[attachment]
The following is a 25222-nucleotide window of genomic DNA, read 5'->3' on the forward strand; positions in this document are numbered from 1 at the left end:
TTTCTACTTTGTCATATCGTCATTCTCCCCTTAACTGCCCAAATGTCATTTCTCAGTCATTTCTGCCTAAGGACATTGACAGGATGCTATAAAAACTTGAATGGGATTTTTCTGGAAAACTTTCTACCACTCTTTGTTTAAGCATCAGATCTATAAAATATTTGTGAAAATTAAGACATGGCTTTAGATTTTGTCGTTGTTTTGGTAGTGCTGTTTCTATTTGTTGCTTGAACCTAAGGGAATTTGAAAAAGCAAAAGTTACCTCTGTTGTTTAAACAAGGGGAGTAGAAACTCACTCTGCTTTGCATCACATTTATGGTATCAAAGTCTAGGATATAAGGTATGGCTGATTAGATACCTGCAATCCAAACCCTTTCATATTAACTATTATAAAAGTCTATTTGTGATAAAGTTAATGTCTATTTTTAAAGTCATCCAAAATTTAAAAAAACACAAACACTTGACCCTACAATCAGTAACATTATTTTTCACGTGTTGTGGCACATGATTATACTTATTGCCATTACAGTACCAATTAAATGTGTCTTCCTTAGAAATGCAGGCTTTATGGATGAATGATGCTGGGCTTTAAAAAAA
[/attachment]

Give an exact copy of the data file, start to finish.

The following is a 25222-nucleotide window of genomic DNA, read 5'->3' on the forward strand; positions in this document are numbered from 1 at the left end:
TTTCTACTTTGTCATATCGTCATTCTCCCCTTAACTGCCCAAATGTCATTTCTCAGTCATTTCTGCCTAAGGACATTGACAGGATGCTATAAAAACTTGAATGGGATTTTTCTGGAAAACTTTCTACCACTCTTTGTTTAAGCATCAGATCTATAAAATATTTGTGAAAATTAAGACATGGCTTTAGATTTTGTCGTTGTTTTGGTAGTGCTGTTTCTATTTGTTGCTTGAACCTAAGGGAATTTGAAAAAGCAAAAGTTACCTCTGTTGTTTAAACAAGGGGAGTAGAAACTCACTCTGCTTTGCATCACATTTATGGTATCAAAGTCTAGGATATAAGGTATGGCTGATTAGATACCTGCAATCCAAACCCTTTCATATTAACTATTATAAAAGTCTATTTGTGATAAAGTTAATGTCTATTTTTAAAGTCATCCAAAATTTAAAAAAACACAAACACTTGACCCTACAATCAGTAACATTATTTTTCACGTGTTGTGGCACATGATTATACTTATTGCCATTACAGTACCAATTAAATGTGTCTTCCTTAGAAATGCAGGCTTTATGGATGAATGATGCTGGGCTTTAAAAAAA